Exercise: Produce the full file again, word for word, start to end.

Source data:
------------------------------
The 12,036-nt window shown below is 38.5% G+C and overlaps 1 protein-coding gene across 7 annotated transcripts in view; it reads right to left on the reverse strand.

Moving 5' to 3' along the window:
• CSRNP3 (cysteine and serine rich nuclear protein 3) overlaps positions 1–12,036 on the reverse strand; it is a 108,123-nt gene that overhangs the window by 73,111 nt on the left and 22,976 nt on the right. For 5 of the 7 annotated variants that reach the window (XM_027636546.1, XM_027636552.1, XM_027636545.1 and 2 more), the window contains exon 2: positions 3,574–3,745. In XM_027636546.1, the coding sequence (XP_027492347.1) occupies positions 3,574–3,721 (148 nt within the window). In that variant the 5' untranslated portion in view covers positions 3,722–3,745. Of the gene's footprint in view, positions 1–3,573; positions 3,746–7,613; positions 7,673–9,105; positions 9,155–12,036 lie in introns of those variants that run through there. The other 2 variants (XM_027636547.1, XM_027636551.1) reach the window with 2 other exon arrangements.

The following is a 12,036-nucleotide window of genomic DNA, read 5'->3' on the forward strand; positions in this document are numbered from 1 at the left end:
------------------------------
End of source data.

The 12,036-nt window shown below is 38.5% G+C and overlaps 1 protein-coding gene across 7 annotated transcripts in view; it reads right to left on the reverse strand.

Moving 5' to 3' along the window:
• CSRNP3 (cysteine and serine rich nuclear protein 3) overlaps positions 1–12,036 on the reverse strand; it is a 108,123-nt gene that overhangs the window by 73,111 nt on the left and 22,976 nt on the right. For 5 of the 7 annotated variants that reach the window (XM_027636546.1, XM_027636552.1, XM_027636545.1 and 2 more), the window contains exon 2: positions 3,574–3,745. In XM_027636546.1, the coding sequence (XP_027492347.1) occupies positions 3,574–3,721 (148 nt within the window). In that variant the 5' untranslated portion in view covers positions 3,722–3,745. Of the gene's footprint in view, positions 1–3,573; positions 3,746–7,613; positions 7,673–9,105; positions 9,155–12,036 lie in introns of those variants that run through there. The other 2 variants (XM_027636547.1, XM_027636551.1) reach the window with 2 other exon arrangements.

The following is a 12,036-nucleotide window of genomic DNA, read 5'->3' on the forward strand; positions in this document are numbered from 1 at the left end: